In the dying city of Elendhaven, on the edge of the sea, a monster stalks the shadows and does his master’s bidding. A creature in the shape of a man but who cannot die like one, twisted by magic and shaped by his master’s cruel cunning. Together they will have their revenge on Elendhaven, no matter the cost. This novella, y’all. It’s just so dark and strange and magical, like all the best fairy tales should be. I loved the relationship between the two leads, and the tense, disturbing feeling of their salt-coated city by the sea. If you’ve never read The Monster of Elendhaven, but you love fairy tale-esque books that mix horror and fantasy, magic and monsters, be sure to add this to your TBR

cover of children of chicago by cynthia pelayo

Children of Chicago by Cynthia Pelayo

When it comes to fairy tales that are far darker on consideration than they may first appear, nothing says “yikes” like the Pied Piper of Hamelin. And apparently Cina Pelayo agrees, because her novel Children of Chicago puts a horror genre twist on an already horrifying tale of child abduction and murder (I mean, the children of hamelin were never seen again, so I guess that’s not technically murder…but he did something with them and that something might have been murder. Or cannibalism. LOTS of cannibalism in fairy tales.) Pelayo’s retelling is set in Chicago, where Detective Lauren Medina is on the trail of a brutal serial killer known as the Pied Piper, who targets children. When a murdered teenager is found floating in the same lagoon where Medina’s sister’s body was once found, she has no doubt that the killer is the Piper, and he’s come back for what he’s owed. What Lauren owes him.

cover of now she is a witch by kirsty logan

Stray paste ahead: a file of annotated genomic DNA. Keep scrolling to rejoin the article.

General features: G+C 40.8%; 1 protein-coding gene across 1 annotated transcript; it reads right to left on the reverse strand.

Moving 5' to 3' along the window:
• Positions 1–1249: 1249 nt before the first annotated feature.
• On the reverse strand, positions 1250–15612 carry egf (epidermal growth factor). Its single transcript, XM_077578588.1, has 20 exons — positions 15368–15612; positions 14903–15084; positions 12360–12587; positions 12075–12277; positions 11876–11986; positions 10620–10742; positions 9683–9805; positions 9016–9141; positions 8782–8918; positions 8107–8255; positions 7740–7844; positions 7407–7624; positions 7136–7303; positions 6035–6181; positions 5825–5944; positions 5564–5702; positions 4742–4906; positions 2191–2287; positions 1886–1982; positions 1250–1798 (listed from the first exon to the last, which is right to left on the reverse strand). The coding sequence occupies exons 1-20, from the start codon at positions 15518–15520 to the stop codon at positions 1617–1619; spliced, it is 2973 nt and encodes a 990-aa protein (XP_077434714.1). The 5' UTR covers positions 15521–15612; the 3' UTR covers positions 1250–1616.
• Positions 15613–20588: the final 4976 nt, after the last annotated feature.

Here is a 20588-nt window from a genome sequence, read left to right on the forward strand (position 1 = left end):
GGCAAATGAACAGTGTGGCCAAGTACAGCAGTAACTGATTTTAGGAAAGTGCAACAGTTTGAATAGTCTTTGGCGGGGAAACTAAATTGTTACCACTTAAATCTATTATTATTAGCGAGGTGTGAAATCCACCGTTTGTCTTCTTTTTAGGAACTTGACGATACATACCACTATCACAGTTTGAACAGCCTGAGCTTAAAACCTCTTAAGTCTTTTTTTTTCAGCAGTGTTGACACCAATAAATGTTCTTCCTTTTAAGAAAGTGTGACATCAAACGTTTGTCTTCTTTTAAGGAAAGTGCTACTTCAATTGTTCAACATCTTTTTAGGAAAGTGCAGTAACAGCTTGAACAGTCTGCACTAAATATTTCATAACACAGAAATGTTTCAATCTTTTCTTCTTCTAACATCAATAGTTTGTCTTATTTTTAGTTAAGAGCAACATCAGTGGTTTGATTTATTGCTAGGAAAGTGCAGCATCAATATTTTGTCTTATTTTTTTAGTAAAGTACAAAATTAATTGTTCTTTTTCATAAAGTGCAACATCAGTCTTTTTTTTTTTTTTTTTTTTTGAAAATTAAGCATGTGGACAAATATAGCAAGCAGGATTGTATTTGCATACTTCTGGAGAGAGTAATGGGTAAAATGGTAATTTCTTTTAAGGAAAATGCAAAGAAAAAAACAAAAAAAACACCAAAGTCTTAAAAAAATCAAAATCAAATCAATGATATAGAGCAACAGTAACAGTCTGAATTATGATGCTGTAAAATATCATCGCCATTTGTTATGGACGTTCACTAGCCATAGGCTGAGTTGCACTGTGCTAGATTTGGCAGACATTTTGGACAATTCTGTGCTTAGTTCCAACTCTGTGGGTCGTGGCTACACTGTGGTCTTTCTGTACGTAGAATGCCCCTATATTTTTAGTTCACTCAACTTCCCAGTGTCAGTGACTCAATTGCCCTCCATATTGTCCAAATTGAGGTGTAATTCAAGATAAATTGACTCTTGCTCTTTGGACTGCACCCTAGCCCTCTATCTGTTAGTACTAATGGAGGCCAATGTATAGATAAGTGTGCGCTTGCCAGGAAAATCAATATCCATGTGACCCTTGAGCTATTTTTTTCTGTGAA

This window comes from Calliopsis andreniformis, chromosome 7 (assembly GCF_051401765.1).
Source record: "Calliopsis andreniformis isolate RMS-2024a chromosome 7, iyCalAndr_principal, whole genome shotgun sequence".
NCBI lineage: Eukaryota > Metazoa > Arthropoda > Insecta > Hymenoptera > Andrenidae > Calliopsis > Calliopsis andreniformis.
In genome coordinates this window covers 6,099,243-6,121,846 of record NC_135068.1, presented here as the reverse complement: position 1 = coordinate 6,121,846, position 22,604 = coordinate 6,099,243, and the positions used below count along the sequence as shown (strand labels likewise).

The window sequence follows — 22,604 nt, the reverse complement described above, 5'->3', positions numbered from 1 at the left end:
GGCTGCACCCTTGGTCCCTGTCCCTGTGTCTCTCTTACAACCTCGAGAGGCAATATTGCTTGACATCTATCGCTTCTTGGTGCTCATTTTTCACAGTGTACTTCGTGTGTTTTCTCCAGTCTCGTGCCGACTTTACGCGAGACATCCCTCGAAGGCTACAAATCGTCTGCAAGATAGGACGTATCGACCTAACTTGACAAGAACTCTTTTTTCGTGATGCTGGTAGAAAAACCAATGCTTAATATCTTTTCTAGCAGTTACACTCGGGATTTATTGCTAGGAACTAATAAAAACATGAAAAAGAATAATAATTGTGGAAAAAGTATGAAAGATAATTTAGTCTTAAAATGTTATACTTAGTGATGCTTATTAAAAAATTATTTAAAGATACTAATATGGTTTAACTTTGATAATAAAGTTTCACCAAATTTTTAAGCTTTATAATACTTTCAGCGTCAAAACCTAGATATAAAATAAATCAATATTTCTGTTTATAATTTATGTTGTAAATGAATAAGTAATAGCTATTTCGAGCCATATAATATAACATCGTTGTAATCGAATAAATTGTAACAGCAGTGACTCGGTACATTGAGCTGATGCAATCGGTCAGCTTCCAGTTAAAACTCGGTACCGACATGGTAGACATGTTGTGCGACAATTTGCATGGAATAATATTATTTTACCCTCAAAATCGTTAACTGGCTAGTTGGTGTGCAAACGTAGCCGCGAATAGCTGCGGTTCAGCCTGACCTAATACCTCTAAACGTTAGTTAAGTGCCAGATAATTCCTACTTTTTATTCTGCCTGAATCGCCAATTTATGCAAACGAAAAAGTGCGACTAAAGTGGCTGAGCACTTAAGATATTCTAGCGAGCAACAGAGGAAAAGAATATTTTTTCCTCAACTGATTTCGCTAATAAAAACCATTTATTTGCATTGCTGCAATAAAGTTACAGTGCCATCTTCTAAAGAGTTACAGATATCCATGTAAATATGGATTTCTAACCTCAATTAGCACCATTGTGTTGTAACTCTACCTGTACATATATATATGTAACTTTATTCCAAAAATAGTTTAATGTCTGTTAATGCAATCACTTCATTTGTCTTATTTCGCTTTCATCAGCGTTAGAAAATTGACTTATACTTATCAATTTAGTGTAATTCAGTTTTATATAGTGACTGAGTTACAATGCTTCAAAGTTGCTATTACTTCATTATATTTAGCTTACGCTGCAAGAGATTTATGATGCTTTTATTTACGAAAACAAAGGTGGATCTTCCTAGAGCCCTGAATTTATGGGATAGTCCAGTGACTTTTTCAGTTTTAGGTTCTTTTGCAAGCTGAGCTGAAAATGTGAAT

Now She is Witch by Kirsty Logan

Now She is Witch has only been published in the UK thus far, so to partake in Kirsty Logan’s new book, you will have to import yourself a copy. But hey, Blackwell’s (linked above) ships internationally for free, and I have a feeling this book will be more than worth the international shipping times if you happen to live outside the UK, as I do. Now She is Witch isn’t inspired by a specific story, but the storytelling is the heart of this novel, told in Logan’s haunting fairy tale-esque style. It’s about two characters: Lux, who has lost everything to the cruelties and suspicions of the world and has been cast out, and Else, who finds Lux alone in the woods after her life has been burnt to ashes. But Else didn’t stumble upon Lux by chance. She’s on the trail of a man who needs killing for what he did to her, and Lux has a particular affinity for poisons. Together, they hunt him northward, surrounded on all sides by danger and dark secrets.

cover of The Salt Grows Heavy by Cassandra Khaw; illustration of a plague doctor and a long-haired skeleton holding a skull over a pile of skulls

The Salt Grows Heavy by Cassandra Khaw (May 2)

Did I decide on this week’s topic just so I could expound (again) on the perfection that is The Salt Grows Heavy. No. I mean, mostly no. But there’s no denying that, when it comes to fairy tale horror, this grim and gruesome yet oddly hopeful Little Mermaid-inspired novella from Cassandra Khaw sets a whole new bar. Think Little Mermaid but if the Prince was an asshole, Ariel was a prisoner, and as revenge, she gave birth to a couple of kids who literally ate the entire kingdom. As one does. And instead of sticking around to join in the buffet, she sets out on the road with a strange but charming Plague Doctor. The two stumble upon a super creepy village, deep in the forest, with a bunch of kids who make Children of the Corn look friendly, and they’re being governed by three ghastly Surgeons. When the Plague Doctor reveals that the Surgeons have a dark, violent secret that is a part of the Doctor’s own past, the two travelers find themselves attempting to unravel the Surgeons’ powers and put an end to their terrible work.

As always, you can catch me on twitter at @JtheBookworm, where I try to keep up on all that’s new and frightening.